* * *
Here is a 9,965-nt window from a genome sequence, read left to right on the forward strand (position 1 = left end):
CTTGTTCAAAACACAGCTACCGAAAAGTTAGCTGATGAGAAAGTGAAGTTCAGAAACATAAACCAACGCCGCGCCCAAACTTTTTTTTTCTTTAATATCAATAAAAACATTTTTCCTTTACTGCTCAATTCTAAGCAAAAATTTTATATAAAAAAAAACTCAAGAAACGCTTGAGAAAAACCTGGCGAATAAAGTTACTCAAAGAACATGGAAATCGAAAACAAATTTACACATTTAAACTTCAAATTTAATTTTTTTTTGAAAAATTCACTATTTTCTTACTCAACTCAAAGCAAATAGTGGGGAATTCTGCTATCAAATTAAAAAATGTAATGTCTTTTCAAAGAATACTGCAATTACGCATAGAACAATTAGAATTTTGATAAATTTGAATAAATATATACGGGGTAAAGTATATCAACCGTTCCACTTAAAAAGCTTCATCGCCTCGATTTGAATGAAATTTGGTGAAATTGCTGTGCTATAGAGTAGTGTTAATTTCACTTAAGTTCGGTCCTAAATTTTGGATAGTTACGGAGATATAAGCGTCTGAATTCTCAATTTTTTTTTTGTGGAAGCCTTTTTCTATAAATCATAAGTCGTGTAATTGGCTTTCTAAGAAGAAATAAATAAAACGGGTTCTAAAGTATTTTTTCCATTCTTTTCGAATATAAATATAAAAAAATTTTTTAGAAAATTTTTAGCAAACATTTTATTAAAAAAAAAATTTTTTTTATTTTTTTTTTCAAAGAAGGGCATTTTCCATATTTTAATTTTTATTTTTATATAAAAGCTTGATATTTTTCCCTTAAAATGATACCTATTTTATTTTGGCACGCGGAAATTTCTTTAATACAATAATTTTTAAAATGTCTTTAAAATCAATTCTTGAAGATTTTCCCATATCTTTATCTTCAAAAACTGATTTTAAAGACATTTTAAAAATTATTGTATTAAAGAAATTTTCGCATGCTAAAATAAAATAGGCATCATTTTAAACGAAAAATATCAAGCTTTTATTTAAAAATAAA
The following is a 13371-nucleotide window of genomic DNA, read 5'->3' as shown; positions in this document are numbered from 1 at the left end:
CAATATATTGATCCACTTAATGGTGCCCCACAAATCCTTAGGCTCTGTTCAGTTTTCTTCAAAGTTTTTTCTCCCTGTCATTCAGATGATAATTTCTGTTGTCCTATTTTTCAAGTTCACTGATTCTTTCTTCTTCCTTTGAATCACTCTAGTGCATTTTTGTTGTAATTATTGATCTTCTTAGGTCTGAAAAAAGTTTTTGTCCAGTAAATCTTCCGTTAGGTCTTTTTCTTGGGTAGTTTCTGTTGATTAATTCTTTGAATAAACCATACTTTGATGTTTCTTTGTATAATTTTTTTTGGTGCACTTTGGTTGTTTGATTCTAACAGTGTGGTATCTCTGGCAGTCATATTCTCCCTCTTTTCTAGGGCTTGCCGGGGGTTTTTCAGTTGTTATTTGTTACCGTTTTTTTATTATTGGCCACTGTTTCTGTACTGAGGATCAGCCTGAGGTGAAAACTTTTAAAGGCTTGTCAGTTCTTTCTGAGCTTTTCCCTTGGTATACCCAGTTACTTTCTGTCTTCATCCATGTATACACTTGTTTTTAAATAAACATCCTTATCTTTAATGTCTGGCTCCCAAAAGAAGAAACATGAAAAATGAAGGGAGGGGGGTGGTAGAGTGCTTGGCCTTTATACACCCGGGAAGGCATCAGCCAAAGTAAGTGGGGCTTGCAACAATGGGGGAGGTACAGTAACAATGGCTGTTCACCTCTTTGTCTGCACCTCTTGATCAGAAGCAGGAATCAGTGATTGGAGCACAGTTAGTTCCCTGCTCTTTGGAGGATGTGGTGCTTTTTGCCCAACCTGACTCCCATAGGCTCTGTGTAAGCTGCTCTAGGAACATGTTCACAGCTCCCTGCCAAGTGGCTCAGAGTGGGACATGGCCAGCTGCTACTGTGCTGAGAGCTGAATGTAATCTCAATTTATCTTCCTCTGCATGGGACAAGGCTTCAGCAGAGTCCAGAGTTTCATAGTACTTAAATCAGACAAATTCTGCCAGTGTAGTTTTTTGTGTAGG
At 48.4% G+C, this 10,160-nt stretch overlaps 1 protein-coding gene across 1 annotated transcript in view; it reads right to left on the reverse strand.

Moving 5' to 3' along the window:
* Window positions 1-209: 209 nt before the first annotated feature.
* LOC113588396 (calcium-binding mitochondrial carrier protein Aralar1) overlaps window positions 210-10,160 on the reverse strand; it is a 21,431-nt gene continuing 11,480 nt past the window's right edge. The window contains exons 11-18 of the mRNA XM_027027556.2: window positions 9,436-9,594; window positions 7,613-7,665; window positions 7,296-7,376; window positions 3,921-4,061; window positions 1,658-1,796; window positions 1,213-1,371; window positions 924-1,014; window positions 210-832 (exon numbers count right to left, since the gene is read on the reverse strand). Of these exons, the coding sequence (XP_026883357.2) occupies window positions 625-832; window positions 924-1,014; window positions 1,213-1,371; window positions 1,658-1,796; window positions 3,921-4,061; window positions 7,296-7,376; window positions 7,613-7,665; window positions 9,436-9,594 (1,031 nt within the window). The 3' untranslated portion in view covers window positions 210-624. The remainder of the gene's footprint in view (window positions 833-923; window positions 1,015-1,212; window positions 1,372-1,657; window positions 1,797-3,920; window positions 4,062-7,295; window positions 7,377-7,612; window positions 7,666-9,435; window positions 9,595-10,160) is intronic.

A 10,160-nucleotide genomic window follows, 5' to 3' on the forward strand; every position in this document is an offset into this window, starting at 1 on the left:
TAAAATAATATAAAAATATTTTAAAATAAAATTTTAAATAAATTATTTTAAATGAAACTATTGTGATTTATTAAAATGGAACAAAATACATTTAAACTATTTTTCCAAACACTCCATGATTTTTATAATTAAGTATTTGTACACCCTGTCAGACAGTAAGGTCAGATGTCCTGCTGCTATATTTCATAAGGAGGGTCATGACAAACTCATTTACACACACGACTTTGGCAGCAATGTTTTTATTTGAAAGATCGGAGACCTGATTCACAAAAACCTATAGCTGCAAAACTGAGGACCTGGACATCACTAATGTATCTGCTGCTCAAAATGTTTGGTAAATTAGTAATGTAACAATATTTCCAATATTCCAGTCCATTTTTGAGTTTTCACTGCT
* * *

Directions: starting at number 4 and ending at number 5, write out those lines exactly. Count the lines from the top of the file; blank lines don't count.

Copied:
CAATATATTGATCCACTTAATGGTGCCCCACAAATCCTTAGGCTCTGTTCAGTTTTCTTCAAAGTTTTTTCTCCCTGTCATTCAGATGATAATTTCTGTTGTCCTATTTTTCAAGTTCACTGATTCTTTCTTCTTCCTTTGAATCACTCTAGTGCATTTTTGTTGTAATTATTGATCTTCTTAGGTCTGAAAAAAGTTTTTGTCCAGTAAATCTTCCGTTAGGTCTTTTTCTTGGGTAGTTTCTGTTGATTAATTCTTTGAATAAACCATACTTTGATGTTTCTTTGTATAATTTTTTTTGGTGCACTTTGGTTGTTTGATTCTAACAGTGTGGTATCTCTGGCAGTCATATTCTCCCTCTTTTCTAGGGCTTGCCGGGGGTTTTTCAGTTGTTATTTGTTACCGTTTTTTTATTATTGGCCACTGTTTCTGTACTGAGGATCAGCCTGAGGTGAAAACTTTTAAAGGCTTGTCAGTTCTTTCTGAGCTTTTCCCTTGGTATACCCAGTTACTTTCTGTCTTCATCCATGTATACACTTGTTTTTAAATAAACATCCTTATCTTTAATGTCTGGCTCCCAAAAGAAGAAACATGAAAAATGAAGGGAGGGGGGTGGTAGAGTGCTTGGCCTTTATACACCCGGGAAGGCATCAGCCAAAGTAAGTGGGGCTTGCAACAATGGGGGAGGTACAGTAACAATGGCTGTTCACCTCTTTGTCTGCACCTCTTGATCAGAAGCAGGAATCAGTGATTGGAGCACAGTTAGTTCCCTGCTCTTTGGAGGATGTGGTGCTTTTTGCCCAACCTGACTCCCATAGGCTCTGTGTAAGCTGCTCTAGGAACATGTTCACAGCTCCCTGCCAAGTGGCTCAGAGTGGGACATGGCCAGCTGCTACTGTGCTGAGAGCTGAATGTAATCTCAATTTATCTTCCTCTGCATGGGACAAGGCTTCAGCAGAGTCCAGAGTTTCATAGTACTTAAATCAGACAAATTCTGCCAGTGTAGTTTTTTGTGTAGG
At 48.4% G+C, this 10,160-nt stretch overlaps 1 protein-coding gene across 1 annotated transcript in view; it reads right to left on the reverse strand.